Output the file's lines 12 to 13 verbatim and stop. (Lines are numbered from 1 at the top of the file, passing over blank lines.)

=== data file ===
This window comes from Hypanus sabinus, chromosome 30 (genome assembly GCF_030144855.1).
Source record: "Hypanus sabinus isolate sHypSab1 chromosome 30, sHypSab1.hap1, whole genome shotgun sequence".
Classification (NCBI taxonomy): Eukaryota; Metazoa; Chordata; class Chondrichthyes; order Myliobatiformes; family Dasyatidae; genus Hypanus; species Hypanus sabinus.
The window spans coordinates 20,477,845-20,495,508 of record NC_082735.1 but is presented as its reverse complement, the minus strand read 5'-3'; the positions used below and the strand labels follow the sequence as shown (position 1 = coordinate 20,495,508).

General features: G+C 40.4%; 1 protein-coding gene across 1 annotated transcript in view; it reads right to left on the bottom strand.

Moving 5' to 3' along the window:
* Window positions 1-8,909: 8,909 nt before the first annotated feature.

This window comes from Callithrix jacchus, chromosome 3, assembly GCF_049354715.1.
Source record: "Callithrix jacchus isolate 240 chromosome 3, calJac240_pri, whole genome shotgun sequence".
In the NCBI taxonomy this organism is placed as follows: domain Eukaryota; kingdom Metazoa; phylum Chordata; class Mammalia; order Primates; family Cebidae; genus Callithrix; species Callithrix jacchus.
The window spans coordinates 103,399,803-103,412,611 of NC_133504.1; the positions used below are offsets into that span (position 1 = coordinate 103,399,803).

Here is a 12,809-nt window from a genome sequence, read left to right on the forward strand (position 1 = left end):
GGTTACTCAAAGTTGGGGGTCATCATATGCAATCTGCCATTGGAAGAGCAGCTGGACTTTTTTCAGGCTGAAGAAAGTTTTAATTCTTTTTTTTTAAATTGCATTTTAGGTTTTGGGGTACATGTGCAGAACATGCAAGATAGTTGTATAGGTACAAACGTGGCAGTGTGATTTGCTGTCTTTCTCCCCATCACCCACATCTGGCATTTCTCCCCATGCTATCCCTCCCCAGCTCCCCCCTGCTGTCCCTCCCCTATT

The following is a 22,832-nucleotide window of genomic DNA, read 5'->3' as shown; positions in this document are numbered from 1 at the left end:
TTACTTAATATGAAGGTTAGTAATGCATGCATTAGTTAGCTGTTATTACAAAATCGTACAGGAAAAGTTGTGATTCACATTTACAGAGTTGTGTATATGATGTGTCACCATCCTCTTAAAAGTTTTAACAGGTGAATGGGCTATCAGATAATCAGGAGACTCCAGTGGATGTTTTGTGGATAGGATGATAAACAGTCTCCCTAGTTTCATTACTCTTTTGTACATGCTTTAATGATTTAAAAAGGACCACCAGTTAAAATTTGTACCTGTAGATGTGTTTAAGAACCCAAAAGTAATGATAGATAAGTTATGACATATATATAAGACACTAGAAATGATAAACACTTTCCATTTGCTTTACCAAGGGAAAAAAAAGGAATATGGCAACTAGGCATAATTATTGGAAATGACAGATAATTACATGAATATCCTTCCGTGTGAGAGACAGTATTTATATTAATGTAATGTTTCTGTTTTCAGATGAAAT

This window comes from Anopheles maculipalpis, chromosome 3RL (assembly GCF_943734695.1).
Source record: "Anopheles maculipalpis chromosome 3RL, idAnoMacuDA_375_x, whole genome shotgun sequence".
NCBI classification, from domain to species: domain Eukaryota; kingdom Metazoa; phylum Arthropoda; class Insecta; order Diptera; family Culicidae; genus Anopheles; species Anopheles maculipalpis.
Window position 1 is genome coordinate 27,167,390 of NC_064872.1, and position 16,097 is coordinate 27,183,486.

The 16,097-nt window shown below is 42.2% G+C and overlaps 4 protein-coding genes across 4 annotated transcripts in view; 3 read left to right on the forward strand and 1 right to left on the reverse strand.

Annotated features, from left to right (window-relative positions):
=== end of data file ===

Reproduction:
Here is a 12,809-nt window from a genome sequence, read left to right on the forward strand (position 1 = left end):
GGTTACTCAAAGTTGGGGGTCATCATATGCAATCTGCCATTGGAAGAGCAGCTGGACTTTTTTCAGGCTGAAGAAAGTTTTAATTCTTTTTTTTTAAATTGCATTTTAGGTTTTGGGGTACATGTGCAGAACATGCAAGATAGTTGTATAGGTACAAACGTGGCAGTGTGATTTGCTGTCTTTCTCCCCATCACCCACATCTGGCATTTCTCCCCATGCTATCCCTCCCCAGCTCCCCCCTGCTGTCCCTCCCCTATT